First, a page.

It might be easy to miss if you are focused only on Westminster’s turbulent politics and the past 14 years of Conservative government, but Britain, along with much of the western world, is becoming ever more liberal. It’s not just the young, although they are moving the fastest: the change is evident in every generation.

The gulf we have crossed in the last 40 years is astonishing. In 1981, just 12% of Britons thought homosexuality “justifiable”, according to a recent study at King’s College London. Now two-thirds of us think so. This change of heart mostly occurred very recently: in 2009, only a third thought being gay was acceptable. Around half of the public reckoned same-sex relationships were “always wrong” in 1983; when the question was asked again two years ago, it was 9%.

What once were pressing moral concerns – divorce, casual sex, whether women with young children should go out to work – have become facts of life for most people. In 1999, just one in 10 Brits thought casual sex could be justified; in 2022, 42% did. In the last 30 years, there has been a similar shift on abortion, once tolerated by only 14%, and now by nearly half. The British social attitudes survey shows racism has rapidly declined, as has prejudice against those with Aids, along with support for the death penalty. Forty years ago, 75% of people thought that ironing, in a heterosexual relationship, was the woman’s job. That has dropped to 16%.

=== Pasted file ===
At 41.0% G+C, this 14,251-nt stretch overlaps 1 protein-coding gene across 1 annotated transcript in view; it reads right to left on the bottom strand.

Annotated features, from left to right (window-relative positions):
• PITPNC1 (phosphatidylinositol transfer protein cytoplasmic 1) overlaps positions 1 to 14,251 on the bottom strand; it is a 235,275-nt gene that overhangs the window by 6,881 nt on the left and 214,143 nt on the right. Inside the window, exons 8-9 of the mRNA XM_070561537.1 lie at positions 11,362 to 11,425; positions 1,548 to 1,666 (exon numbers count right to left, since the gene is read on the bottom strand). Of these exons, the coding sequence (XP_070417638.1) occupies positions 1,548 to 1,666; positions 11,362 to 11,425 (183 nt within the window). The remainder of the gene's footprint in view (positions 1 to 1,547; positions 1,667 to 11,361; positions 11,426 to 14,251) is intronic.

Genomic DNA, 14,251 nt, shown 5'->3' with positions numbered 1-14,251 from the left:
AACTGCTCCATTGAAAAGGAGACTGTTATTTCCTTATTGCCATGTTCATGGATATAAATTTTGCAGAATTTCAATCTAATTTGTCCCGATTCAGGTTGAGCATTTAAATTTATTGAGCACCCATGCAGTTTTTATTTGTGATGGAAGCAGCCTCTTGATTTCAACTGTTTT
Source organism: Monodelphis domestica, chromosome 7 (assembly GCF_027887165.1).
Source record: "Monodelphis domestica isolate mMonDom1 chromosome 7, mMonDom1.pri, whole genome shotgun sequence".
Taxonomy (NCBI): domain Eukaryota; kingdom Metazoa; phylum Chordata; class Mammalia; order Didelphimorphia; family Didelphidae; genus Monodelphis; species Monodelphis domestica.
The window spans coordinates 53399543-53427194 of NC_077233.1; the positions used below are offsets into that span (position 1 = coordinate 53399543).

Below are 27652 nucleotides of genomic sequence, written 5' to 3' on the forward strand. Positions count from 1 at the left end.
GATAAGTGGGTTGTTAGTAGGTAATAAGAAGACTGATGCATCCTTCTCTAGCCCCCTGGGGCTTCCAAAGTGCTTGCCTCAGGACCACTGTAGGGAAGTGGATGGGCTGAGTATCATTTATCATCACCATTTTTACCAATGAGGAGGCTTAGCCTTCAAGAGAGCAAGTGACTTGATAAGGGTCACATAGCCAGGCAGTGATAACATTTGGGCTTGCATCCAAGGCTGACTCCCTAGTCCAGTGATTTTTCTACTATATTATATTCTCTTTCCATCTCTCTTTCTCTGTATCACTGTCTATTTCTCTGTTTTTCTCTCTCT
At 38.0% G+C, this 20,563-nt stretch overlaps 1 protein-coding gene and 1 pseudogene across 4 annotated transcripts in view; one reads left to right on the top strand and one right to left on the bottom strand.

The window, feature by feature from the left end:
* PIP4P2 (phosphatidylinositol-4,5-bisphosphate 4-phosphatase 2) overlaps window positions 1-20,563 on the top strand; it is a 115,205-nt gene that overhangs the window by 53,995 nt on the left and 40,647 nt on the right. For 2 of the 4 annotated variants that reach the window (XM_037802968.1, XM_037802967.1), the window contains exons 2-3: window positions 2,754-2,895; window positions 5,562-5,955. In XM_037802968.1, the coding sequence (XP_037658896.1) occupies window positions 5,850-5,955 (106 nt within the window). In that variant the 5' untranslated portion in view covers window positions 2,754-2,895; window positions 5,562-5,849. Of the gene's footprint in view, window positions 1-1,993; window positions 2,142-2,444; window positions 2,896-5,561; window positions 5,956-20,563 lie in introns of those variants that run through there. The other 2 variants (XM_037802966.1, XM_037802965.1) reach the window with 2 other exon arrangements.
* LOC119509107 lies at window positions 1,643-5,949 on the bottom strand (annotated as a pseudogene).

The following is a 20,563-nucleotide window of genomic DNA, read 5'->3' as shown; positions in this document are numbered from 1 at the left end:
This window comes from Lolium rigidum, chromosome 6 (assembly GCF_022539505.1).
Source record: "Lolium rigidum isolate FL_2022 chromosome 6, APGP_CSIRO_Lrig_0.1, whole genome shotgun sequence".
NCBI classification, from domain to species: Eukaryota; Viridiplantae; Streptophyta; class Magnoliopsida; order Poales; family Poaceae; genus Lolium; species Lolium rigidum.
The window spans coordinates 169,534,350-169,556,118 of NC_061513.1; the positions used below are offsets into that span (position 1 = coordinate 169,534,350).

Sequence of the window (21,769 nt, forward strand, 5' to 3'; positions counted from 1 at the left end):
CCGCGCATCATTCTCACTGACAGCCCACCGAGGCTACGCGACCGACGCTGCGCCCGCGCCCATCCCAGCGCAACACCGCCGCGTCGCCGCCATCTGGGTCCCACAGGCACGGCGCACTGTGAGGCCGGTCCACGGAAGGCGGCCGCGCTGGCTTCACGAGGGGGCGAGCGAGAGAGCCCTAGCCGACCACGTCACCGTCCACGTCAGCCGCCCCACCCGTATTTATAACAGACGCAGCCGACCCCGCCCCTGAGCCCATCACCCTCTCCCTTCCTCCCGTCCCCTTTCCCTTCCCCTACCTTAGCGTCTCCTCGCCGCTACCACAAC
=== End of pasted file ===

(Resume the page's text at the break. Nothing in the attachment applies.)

This is what really underlies “woke capitalism”. Where we choose to work and what we buy reflects – perhaps more than other measures – our social preoccupations. In the 1880s, when it was founded, Unilever’s purpose was “to make cleanliness commonplace and lessen the load for women”. Now it is to “make sustainable living commonplace”.

Political signalling on the part of big firms is not new. In 1969, not long after the Detroit race riots and the assassination of Dr Martin Luther King Jr, Coca-Cola showed an advert called “boys on a bench”, a group of black and white teens sitting together. It followed this with “I’d Like to Teach the World to Sing”, its famous ad promoting harmony between races. In the 1960s, some companies took positions against the Vietnam war, and some against apartheid in South Africa in the 1980s.

Rees-Mogg, fretting about shareholder value, should remember, too, that firms tend to act in their best interest. If a “woke” advert or company mission statement goes down badly, or turns out to reflect a tiny pressure group rather than the views of most people, it is often withdrawn.

Those objecting from the left should take heart too. Their side is winning. Where fights emerge, it is mostly over the pace of change, not the direction itself. When the activist group Fossil Free Books was pilloried over its campaign to make Baillie Gifford divest from fossil fuels, critics did not dispute that the planet needed saving. Instead, they pointed out that the target was wrong, and the strategy poor: Baillie Gifford was fairly woke already.

It is in squabbles such as these that our politics, as a country, become clear. Values are not only recorded at the ballot box.

• Martha Gill is an Observer columnist